A Voice of Their Own: The Woman Suffrage Press, 1840-1910

By Martha M. Solomon | Go to book overview

5
The Revolution, 1868-1870 Expanding the Woman Suffrage Agenda

Bonnie J. Dow

"Principle, Not Policy; Justice, Not Favors--Men, Their Rights and Nothing More; Women, Their Rights and Nothing Less."

--Masthead of the Revolution, 8 January 1868

On 8 January 1868, the first issue of the Revolution was published in New York City, listing Elizabeth Cady Stanton and Parker Pillsbury as editors and Susan B. Anthony as "proprietor," or business manager. Although not the first woman's journal in the nineteenth century, the Revolution was significant both in rhetorical and historical terms. It was a rhetorical forum designed specifically to disseminate arguments for woman suffrage, and the controversial positions it espoused would serve to redefine the issues and membership of the woman suffrage movement. Moreover, during its short lifetime, the Revolution contributed to important developments in the internal leadership and organization of the movement. This essay will examine these significant aspects of the Revolution as well as provide a short history of the development of the journal.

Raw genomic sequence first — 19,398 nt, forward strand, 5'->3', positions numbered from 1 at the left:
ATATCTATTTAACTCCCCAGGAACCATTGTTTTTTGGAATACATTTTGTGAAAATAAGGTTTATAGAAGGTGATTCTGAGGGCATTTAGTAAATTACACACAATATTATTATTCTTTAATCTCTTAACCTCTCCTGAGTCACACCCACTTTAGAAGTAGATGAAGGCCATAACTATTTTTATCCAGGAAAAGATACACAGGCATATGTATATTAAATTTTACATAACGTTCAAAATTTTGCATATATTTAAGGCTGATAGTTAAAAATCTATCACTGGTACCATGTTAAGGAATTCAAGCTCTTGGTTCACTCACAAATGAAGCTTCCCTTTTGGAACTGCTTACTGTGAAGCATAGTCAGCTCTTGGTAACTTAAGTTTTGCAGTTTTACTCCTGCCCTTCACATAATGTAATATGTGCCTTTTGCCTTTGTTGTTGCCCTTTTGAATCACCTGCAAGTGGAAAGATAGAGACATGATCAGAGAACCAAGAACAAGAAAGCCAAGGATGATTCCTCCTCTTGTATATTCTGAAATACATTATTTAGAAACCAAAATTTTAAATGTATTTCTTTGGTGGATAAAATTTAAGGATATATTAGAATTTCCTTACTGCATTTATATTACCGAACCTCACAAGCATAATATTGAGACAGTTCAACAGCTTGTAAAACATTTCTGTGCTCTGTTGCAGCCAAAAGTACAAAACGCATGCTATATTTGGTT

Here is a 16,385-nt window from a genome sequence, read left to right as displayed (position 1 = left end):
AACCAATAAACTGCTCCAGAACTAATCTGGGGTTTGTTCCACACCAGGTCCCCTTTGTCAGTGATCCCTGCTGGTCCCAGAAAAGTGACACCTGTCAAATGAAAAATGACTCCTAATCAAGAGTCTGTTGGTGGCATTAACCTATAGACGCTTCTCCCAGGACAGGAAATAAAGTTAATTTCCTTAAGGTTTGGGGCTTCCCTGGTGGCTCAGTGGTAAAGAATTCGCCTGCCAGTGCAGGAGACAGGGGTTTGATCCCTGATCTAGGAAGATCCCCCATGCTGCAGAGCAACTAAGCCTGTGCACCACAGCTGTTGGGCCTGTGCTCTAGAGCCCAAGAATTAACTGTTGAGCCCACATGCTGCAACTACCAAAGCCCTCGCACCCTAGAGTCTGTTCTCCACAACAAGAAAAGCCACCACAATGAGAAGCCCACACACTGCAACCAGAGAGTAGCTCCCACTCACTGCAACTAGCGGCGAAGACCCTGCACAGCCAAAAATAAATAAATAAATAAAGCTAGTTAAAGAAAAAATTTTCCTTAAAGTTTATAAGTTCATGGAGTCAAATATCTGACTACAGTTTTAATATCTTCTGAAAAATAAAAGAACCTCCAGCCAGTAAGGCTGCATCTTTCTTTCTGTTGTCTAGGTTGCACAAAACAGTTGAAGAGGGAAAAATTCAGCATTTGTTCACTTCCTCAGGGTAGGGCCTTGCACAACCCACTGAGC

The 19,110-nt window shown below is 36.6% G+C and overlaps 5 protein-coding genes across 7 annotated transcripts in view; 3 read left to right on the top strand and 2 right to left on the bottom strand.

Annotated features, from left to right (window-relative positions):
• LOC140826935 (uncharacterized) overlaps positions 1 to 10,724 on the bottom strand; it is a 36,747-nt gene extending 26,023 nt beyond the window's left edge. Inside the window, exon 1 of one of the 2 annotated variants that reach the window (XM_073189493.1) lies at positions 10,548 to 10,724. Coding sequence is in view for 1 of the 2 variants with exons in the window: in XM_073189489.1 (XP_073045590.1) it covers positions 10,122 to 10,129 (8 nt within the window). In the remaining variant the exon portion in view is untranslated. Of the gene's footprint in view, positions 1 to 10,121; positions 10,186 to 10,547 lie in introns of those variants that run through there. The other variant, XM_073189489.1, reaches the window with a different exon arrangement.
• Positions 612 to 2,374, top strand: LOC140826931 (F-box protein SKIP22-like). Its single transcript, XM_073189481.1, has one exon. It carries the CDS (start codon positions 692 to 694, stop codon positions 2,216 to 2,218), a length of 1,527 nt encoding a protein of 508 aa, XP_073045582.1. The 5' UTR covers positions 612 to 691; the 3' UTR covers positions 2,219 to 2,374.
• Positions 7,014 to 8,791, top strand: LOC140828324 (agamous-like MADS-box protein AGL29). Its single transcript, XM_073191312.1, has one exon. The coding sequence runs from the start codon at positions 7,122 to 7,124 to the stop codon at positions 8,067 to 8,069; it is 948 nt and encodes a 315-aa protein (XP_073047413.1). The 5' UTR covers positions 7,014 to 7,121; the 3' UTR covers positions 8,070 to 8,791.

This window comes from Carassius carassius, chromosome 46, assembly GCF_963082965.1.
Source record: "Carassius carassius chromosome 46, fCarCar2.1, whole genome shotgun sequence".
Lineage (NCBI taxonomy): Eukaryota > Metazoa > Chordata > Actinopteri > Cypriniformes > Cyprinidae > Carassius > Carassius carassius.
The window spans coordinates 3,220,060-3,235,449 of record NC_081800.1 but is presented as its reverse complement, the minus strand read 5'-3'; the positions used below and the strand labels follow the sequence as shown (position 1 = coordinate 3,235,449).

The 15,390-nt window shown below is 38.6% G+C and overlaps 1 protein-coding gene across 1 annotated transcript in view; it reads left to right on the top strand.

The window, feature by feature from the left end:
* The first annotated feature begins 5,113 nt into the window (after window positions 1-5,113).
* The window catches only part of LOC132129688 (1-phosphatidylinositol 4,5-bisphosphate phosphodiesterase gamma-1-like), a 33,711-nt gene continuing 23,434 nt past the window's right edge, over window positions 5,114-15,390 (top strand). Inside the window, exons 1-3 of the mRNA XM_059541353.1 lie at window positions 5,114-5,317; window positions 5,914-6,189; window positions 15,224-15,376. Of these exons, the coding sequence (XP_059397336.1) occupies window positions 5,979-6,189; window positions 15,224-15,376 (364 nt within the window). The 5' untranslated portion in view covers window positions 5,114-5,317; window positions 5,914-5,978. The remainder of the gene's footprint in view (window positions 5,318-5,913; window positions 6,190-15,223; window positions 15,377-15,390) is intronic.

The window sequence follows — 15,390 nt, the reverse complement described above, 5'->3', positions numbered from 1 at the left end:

History and Development of the Revolution

Parker Pillsbury, who originally coedited the Revolution with Elizabeth Cady Stanton, was an experienced journalist and reformer, having edited the National Anti-Slavery Standard. However, Cady Stanton and Susan B. Anthony, with the financial backing of George Francis Train, were responsible for the establishment of the journal.1 In 1867, during their campaign for a suffrage amendment to the Kan

-71-

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